LONDON (Reuters Breakingviews) - British taxpayers could end up funding Santander’s efforts to grab a larger share of the UK business banking market. Helping one of Europe’s biggest lenders sounds like an odd way to shake up the dominance of established banks. But small-business customers will probably benefit over time.
State-owned Royal Bank of Scotland is taking measures worth about 835 million pounds to increase competition in business banking – a market currently dominated by the Edinburgh-based lender and fellow high-street behemoths Barclays, Lloyds and HSBC. The package, which was designed to meet state aid conditions arising from RBS’s crisis-era bailout, includes 425 million pounds of grants to “challenger banks and other financial services providers” to help them to grow business lending.
The catch is that the UK subsidiary of Santander qualifies for funding, which can be tapped by any bank whose gross UK assets are worth less than 350 billion pounds. Smaller lenders are reportedly cross that they have to compete for funds with a Spanish bank whose 2008 acquisition of former building society Alliance & Leicester made it a relatively large player in the UK retail market.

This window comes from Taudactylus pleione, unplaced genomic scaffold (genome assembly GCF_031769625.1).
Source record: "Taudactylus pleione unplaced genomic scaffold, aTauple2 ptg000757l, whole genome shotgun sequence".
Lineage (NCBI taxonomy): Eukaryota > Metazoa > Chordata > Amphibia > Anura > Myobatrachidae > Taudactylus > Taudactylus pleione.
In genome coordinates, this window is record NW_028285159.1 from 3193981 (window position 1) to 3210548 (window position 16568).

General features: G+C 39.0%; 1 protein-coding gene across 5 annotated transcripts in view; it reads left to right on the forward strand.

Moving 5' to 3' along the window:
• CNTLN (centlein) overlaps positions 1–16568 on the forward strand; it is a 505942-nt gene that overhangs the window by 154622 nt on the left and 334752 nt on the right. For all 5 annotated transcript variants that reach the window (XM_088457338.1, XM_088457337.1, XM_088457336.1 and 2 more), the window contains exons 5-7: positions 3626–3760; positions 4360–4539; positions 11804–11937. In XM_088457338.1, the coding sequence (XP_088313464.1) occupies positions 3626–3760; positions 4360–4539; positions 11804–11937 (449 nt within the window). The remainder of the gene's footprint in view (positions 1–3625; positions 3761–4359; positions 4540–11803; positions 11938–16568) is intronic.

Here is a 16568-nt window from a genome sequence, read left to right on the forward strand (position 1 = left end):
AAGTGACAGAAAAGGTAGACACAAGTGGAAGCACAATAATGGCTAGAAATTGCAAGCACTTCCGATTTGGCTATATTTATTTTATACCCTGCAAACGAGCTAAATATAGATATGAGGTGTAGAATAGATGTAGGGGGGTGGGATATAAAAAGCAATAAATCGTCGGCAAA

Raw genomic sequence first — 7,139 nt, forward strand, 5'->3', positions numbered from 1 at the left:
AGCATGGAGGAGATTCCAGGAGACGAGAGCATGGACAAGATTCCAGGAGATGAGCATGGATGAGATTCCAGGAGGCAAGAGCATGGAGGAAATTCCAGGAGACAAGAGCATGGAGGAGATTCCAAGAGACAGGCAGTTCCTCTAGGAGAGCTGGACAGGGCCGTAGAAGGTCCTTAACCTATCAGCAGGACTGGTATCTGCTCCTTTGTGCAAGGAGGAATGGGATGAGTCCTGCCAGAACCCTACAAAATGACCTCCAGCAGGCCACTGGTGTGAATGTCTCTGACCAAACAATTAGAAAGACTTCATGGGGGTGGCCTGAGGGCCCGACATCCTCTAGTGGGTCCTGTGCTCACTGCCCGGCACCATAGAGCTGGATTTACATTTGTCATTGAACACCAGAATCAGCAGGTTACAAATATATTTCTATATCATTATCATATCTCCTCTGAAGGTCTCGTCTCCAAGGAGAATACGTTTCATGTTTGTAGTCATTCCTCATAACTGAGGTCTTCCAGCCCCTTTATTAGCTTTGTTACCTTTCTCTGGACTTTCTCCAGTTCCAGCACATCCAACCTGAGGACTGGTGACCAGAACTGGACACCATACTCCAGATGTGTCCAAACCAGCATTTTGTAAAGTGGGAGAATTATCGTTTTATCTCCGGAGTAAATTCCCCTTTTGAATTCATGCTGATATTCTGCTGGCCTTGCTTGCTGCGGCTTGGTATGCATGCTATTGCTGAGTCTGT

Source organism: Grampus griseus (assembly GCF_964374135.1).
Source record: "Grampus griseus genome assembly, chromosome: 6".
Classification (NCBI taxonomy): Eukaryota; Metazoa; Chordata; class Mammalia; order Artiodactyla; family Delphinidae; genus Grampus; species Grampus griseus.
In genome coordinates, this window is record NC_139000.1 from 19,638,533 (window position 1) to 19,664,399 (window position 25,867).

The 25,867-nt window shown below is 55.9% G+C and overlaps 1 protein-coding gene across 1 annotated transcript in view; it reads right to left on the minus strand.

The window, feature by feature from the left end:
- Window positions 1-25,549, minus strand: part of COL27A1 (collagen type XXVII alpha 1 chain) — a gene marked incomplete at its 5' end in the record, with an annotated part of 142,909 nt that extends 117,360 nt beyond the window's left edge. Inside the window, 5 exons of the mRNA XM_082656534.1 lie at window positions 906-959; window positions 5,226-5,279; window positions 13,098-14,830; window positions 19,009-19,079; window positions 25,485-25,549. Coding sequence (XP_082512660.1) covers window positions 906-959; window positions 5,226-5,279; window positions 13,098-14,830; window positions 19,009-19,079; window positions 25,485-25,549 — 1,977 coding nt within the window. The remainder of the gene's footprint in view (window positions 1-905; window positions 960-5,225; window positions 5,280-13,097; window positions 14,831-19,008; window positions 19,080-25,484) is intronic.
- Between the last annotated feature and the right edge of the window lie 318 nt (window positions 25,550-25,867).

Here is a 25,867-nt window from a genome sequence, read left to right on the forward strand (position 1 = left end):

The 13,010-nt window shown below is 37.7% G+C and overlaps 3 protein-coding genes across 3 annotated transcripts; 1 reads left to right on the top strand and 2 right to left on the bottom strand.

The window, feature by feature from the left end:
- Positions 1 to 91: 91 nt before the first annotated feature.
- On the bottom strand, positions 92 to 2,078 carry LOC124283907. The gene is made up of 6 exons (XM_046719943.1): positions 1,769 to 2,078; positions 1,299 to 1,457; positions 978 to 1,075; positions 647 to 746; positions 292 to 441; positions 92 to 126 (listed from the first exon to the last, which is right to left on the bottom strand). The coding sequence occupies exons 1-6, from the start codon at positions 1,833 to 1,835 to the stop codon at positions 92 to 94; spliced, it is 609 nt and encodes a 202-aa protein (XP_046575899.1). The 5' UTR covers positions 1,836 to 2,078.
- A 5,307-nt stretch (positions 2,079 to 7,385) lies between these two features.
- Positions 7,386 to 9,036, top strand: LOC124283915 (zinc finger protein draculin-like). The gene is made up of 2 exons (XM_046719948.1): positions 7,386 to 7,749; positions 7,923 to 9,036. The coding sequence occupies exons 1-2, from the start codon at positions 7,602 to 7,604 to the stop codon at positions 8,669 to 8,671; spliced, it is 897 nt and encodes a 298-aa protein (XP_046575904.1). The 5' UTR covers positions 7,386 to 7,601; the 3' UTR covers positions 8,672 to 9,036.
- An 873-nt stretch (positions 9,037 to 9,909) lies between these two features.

Critics miss the point of an aid package whose primary aim is to cut RBS’s market share. Dividing funds purely between relative minnows would have achieved this in the short term. But the risk is that one or more of TSB, Clydesdale or Metro Bank might fail to break into the mainstream, to the benefit of RBS, Barclays or Lloyds. By contrast, Santander has the scale, physical presence and balance sheet to quickly increase its business-banking market share from below 10 percent. Small lenders might be irked about how the funding package is shared out, but giving Santander a slice could be the best way to promote competition.
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